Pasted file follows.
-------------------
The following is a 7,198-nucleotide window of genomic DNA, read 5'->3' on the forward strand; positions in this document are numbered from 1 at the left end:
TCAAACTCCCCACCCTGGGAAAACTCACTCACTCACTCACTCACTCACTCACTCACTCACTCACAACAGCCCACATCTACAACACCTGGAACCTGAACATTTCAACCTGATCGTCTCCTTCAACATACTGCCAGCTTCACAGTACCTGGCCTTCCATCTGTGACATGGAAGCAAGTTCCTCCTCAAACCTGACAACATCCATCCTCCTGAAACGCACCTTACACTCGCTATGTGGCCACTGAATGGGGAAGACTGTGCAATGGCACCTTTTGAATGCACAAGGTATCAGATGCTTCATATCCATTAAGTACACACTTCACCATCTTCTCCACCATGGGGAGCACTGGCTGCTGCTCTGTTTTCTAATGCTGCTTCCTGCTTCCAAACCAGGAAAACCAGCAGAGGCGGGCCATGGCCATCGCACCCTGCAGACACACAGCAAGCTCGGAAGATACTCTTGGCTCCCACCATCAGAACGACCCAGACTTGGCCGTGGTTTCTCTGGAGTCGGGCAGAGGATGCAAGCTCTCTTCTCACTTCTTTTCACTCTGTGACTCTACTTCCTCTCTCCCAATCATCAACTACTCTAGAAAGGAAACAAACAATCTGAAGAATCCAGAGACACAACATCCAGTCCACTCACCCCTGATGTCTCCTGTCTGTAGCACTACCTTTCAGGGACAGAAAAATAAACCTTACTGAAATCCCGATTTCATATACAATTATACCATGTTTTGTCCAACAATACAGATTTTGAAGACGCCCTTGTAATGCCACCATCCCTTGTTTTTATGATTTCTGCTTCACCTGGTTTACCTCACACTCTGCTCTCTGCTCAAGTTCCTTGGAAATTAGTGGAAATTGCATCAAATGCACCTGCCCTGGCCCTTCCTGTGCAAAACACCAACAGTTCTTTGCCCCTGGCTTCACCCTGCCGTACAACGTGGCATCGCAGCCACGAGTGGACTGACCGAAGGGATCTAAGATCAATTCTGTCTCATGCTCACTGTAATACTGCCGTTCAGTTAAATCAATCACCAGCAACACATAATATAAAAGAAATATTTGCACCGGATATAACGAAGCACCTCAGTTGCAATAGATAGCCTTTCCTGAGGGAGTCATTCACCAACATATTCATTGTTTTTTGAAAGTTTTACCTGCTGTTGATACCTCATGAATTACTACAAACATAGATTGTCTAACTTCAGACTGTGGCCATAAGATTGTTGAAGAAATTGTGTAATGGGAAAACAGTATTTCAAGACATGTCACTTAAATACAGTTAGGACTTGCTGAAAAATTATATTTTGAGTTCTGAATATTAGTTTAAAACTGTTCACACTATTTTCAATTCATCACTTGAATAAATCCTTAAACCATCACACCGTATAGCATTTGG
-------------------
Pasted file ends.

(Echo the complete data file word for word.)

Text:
The following is a 7,198-nucleotide window of genomic DNA, read 5'->3' on the forward strand; positions in this document are numbered from 1 at the left end:
TCAAACTCCCCACCCTGGGAAAACTCACTCACTCACTCACTCACTCACTCACTCACTCACTCACAACAGCCCACATCTACAACACCTGGAACCTGAACATTTCAACCTGATCGTCTCCTTCAACATACTGCCAGCTTCACAGTACCTGGCCTTCCATCTGTGACATGGAAGCAAGTTCCTCCTCAAACCTGACAACATCCATCCTCCTGAAACGCACCTTACACTCGCTATGTGGCCACTGAATGGGGAAGACTGTGCAATGGCACCTTTTGAATGCACAAGGTATCAGATGCTTCATATCCATTAAGTACACACTTCACCATCTTCTCCACCATGGGGAGCACTGGCTGCTGCTCTGTTTTCTAATGCTGCTTCCTGCTTCCAAACCAGGAAAACCAGCAGAGGCGGGCCATGGCCATCGCACCCTGCAGACACACAGCAAGCTCGGAAGATACTCTTGGCTCCCACCATCAGAACGACCCAGACTTGGCCGTGGTTTCTCTGGAGTCGGGCAGAGGATGCAAGCTCTCTTCTCACTTCTTTTCACTCTGTGACTCTACTTCCTCTCTCCCAATCATCAACTACTCTAGAAAGGAAACAAACAATCTGAAGAATCCAGAGACACAACATCCAGTCCACTCACCCCTGATGTCTCCTGTCTGTAGCACTACCTTTCAGGGACAGAAAAATAAACCTTACTGAAATCCCGATTTCATATACAATTATACCATGTTTTGTCCAACAATACAGATTTTGAAGACGCCCTTGTAATGCCACCATCCCTTGTTTTTATGATTTCTGCTTCACCTGGTTTACCTCACACTCTGCTCTCTGCTCAAGTTCCTTGGAAATTAGTGGAAATTGCATCAAATGCACCTGCCCTGGCCCTTCCTGTGCAAAACACCAACAGTTCTTTGCCCCTGGCTTCACCCTGCCGTACAACGTGGCATCGCAGCCACGAGTGGACTGACCGAAGGGATCTAAGATCAATTCTGTCTCATGCTCACTGTAATACTGCCGTTCAGTTAAATCAATCACCAGCAACACATAATATAAAAGAAATATTTGCACCGGATATAACGAAGCACCTCAGTTGCAATAGATAGCCTTTCCTGAGGGAGTCATTCACCAACATATTCATTGTTTTTTGAAAGTTTTACCTGCTGTTGATACCTCATGAATTACTACAAACATAGATTGTCTAACTTCAGACTGTGGCCATAAGATTGTTGAAGAAATTGTGTAATGGGAAAACAGTATTTCAAGACATGTCACTTAAATACAGTTAGGACTTGCTGAAAAATTATATTTTGAGTTCTGAATATTAGTTTAAAACTGTTCACACTATTTTCAATTCATCACTTGAATAAATCCTTAAACCATCACACCGTATAGCATTTGG